Cheonggyecheon Stream winds through downtown Seoul, a once bustling but fouled waterway that was concreted over after the Korean War to build the expressways needed to accommodate the city’s expansion.
Now reclaimed, the stream is a public park. With the city emptied out during Lunar New Year, it becomes a place of pilgrimage for solitary walkers—almost always men—tiny against the massive pillars and the pale expanses of yellowed grass. The sepia landscape, the half-demolished infrastructure and the whiplash winter winds blowing down from streets that have emptied for the holidays lend the whole city an apocalyptic air.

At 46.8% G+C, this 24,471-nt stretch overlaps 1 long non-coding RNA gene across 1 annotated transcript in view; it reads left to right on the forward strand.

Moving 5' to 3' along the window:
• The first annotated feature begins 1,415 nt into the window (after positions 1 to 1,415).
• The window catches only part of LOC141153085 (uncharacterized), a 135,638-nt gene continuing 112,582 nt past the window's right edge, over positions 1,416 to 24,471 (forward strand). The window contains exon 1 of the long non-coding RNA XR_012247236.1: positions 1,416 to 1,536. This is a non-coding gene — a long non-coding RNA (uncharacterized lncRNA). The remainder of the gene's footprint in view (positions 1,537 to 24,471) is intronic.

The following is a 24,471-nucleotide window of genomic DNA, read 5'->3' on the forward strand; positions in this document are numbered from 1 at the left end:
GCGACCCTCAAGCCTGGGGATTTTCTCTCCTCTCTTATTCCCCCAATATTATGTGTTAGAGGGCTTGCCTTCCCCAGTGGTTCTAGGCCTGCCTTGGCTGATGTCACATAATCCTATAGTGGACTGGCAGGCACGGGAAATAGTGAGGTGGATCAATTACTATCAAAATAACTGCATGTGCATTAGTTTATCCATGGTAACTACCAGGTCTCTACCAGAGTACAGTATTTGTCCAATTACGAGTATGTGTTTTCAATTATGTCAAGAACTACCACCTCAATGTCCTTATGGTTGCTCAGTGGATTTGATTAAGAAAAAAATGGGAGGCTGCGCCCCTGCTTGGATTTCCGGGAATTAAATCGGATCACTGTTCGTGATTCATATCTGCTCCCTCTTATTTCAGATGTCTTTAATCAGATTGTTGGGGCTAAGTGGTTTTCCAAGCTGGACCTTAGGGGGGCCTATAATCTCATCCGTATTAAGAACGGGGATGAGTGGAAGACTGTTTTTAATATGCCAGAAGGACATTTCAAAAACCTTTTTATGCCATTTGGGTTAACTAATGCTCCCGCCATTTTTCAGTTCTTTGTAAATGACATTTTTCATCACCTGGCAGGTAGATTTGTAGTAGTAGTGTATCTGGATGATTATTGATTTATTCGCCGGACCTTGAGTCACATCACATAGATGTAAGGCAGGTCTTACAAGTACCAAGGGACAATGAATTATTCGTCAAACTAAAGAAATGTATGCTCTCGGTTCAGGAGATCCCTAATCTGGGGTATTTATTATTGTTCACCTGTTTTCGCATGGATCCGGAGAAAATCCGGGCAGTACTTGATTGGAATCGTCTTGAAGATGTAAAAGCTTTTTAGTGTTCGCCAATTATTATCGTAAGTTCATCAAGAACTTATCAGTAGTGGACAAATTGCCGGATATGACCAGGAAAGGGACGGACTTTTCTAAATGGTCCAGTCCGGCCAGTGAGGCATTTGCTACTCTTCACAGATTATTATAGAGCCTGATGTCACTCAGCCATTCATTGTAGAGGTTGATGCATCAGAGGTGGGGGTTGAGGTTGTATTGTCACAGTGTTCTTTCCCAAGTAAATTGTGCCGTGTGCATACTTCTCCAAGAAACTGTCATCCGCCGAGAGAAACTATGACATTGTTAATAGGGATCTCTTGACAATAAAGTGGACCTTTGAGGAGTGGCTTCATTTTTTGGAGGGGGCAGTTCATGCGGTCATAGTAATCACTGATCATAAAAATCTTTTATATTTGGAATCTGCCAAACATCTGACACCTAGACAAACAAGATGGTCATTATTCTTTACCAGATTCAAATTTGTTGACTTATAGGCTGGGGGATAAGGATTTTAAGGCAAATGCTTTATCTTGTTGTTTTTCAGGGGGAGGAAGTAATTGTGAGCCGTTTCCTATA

Shrinking family sizes, an ageing population and a gradual deterioration of the traditional sense of Confucian duty are creating an atomised society and driving an epidemic of loneliness in urban Asia.